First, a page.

International desk – British Prime Minister David Cameron has announced his resignation after the United Kingdom voted to leave the European Union.
Cameron also announced a fresh election in October this year.
Speaking outside 10 Downing Street, he said he would attempt to “steady the ship” over the coming weeks and months but that “fresh leadership” was needed.
The PM had urged the country to vote Remain but was defeated by 52 per cent to 48 per cent despite London, Scotland and Northern Ireland backing staying in.
UKIP leader Nigel Farage hailed it as the UK’s “independence day”.
The pound fell to its lowest level against the dollar since 1985 as the markets reacted to the results.
Flanked by wife Samantha, Cameron said he had informed the Queen of his decision to remain in place for the short term and to then hand over to a new prime minister by the time of the Conservative conference in October.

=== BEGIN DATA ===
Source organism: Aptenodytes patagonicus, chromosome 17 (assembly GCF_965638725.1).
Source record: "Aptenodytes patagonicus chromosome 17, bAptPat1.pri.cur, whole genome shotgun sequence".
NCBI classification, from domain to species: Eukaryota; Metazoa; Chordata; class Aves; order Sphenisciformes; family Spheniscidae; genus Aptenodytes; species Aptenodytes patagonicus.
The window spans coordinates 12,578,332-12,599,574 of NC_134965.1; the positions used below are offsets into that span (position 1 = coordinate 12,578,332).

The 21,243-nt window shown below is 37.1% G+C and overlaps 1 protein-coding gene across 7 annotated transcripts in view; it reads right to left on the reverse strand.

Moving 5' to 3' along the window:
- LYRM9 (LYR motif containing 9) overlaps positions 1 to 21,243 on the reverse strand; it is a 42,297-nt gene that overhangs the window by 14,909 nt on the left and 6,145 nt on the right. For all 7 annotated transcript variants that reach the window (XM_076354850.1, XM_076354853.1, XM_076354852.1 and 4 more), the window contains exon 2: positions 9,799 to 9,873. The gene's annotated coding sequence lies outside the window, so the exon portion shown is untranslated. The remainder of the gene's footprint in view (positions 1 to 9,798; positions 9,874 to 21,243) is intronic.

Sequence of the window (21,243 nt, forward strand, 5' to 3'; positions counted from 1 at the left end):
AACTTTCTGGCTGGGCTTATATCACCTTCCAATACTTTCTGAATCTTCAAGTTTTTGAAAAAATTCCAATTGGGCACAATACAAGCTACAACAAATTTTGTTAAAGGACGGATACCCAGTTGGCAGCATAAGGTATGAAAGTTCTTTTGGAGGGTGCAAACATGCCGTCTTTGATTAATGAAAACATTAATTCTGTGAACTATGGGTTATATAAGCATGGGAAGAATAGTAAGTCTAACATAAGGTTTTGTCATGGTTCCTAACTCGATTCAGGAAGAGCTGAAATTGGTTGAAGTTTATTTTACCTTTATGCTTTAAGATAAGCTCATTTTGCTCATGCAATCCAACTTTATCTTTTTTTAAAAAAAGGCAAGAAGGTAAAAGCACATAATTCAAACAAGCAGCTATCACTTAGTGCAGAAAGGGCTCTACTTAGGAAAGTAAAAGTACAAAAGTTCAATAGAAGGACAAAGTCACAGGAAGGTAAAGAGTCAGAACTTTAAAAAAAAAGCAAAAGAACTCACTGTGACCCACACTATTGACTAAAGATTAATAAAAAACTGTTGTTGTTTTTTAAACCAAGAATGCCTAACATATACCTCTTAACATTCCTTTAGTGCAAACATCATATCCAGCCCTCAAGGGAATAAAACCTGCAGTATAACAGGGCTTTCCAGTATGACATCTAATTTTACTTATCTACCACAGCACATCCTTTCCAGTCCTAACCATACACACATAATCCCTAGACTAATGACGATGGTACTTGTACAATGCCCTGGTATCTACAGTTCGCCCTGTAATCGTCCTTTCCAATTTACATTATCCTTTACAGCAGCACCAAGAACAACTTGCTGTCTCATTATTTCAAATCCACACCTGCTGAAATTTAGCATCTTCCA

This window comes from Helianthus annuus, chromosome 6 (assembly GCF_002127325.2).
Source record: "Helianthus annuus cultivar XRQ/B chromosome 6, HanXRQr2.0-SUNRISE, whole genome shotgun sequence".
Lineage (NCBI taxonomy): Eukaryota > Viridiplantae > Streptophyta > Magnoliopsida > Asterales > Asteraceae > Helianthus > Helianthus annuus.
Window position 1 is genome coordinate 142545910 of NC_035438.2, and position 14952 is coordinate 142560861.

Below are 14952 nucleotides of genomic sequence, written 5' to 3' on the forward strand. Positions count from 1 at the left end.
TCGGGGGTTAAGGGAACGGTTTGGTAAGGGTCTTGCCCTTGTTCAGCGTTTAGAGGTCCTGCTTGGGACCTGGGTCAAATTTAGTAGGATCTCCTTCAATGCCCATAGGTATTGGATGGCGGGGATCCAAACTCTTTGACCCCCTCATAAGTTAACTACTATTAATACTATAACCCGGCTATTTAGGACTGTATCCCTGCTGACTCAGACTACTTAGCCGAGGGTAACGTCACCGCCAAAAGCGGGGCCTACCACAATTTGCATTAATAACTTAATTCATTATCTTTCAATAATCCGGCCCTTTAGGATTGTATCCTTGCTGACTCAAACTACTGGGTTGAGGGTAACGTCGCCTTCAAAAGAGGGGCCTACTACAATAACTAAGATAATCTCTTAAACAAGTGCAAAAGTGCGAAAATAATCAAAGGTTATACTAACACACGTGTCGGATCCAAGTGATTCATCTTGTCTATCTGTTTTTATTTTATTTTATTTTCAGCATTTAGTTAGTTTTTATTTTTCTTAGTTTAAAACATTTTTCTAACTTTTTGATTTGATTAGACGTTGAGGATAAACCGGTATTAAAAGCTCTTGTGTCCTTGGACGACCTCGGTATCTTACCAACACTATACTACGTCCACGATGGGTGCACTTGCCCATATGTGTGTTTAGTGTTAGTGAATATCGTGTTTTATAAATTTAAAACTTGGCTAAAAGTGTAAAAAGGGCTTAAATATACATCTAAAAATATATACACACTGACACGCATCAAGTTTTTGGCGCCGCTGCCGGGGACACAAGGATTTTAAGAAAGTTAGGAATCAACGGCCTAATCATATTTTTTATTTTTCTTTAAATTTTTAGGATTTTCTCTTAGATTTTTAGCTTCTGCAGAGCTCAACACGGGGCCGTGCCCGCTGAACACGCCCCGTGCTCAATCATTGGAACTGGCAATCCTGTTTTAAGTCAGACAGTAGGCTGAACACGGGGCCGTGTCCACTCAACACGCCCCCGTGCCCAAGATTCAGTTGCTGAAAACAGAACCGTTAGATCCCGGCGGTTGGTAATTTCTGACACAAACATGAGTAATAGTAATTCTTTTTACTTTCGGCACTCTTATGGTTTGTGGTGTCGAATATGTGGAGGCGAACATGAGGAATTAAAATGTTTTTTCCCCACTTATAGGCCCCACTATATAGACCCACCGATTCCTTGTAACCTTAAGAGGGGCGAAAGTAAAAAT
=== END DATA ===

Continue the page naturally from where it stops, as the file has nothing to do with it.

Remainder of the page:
It would be for the new prime minister to carry out negotiations with the EU and invoke Article 50 of the Lisbon Treaty, which would give the UK two years to negotiate its withdrawal, he said.
“The British people have voted to leave the European Union and their will must be respected,” said Cameron.
“The will of the British people is an instruction that must be delivered.”
Bank of England governor Mark Carney said UK banks’ “substantial capital and huge liquidity” allowed them to continue to lend to businesses and households.
The Bank of England is ready to provide an extra £250bn of support, he added.
The referendum turnout was 71.8 per cent – with more than 30 million people voting – the highest turnout at a UK-wide vote since 1992.
Farage – who has campaigned for the past 20 years for Britain to leave the EU – told cheering supporters “this will be a victory for ordinary people, for decent people”, according to BBC.